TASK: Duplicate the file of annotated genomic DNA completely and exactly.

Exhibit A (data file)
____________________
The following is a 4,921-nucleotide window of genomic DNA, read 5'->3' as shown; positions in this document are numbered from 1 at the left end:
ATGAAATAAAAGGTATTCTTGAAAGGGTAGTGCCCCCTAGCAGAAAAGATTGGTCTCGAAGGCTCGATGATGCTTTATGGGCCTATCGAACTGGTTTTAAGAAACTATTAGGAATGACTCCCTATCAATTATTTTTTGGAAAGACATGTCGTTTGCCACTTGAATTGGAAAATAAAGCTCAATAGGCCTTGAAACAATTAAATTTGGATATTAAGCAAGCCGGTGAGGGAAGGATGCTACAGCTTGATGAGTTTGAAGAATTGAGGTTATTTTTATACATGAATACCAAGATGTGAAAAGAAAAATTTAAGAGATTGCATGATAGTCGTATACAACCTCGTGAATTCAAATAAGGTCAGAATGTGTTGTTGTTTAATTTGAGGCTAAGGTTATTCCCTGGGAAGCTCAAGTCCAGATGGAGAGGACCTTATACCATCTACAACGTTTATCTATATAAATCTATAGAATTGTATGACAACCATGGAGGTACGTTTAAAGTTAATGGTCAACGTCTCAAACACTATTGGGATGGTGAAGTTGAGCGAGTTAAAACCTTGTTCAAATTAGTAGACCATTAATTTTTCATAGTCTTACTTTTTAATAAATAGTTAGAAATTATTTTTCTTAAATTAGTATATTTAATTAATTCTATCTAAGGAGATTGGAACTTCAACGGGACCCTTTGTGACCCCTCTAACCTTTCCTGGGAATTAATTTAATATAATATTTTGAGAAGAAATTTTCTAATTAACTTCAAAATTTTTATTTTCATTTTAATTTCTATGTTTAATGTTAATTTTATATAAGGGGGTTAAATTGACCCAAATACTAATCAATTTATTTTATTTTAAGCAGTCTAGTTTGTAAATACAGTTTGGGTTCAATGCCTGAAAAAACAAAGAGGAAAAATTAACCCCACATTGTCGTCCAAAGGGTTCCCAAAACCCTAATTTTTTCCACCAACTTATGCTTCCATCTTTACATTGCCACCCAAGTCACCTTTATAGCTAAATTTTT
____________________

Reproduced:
The following is a 4,921-nucleotide window of genomic DNA, read 5'->3' as shown; positions in this document are numbered from 1 at the left end:
ATGAAATAAAAGGTATTCTTGAAAGGGTAGTGCCCCCTAGCAGAAAAGATTGGTCTCGAAGGCTCGATGATGCTTTATGGGCCTATCGAACTGGTTTTAAGAAACTATTAGGAATGACTCCCTATCAATTATTTTTTGGAAAGACATGTCGTTTGCCACTTGAATTGGAAAATAAAGCTCAATAGGCCTTGAAACAATTAAATTTGGATATTAAGCAAGCCGGTGAGGGAAGGATGCTACAGCTTGATGAGTTTGAAGAATTGAGGTTATTTTTATACATGAATACCAAGATGTGAAAAGAAAAATTTAAGAGATTGCATGATAGTCGTATACAACCTCGTGAATTCAAATAAGGTCAGAATGTGTTGTTGTTTAATTTGAGGCTAAGGTTATTCCCTGGGAAGCTCAAGTCCAGATGGAGAGGACCTTATACCATCTACAACGTTTATCTATATAAATCTATAGAATTGTATGACAACCATGGAGGTACGTTTAAAGTTAATGGTCAACGTCTCAAACACTATTGGGATGGTGAAGTTGAGCGAGTTAAAACCTTGTTCAAATTAGTAGACCATTAATTTTTCATAGTCTTACTTTTTAATAAATAGTTAGAAATTATTTTTCTTAAATTAGTATATTTAATTAATTCTATCTAAGGAGATTGGAACTTCAACGGGACCCTTTGTGACCCCTCTAACCTTTCCTGGGAATTAATTTAATATAATATTTTGAGAAGAAATTTTCTAATTAACTTCAAAATTTTTATTTTCATTTTAATTTCTATGTTTAATGTTAATTTTATATAAGGGGGTTAAATTGACCCAAATACTAATCAATTTATTTTATTTTAAGCAGTCTAGTTTGTAAATACAGTTTGGGTTCAATGCCTGAAAAAACAAAGAGGAAAAATTAACCCCACATTGTCGTCCAAAGGGTTCCCAAAACCCTAATTTTTTCCACCAACTTATGCTTCCATCTTTACATTGCCACCCAAGTCACCTTTATAGCTAAATTTTT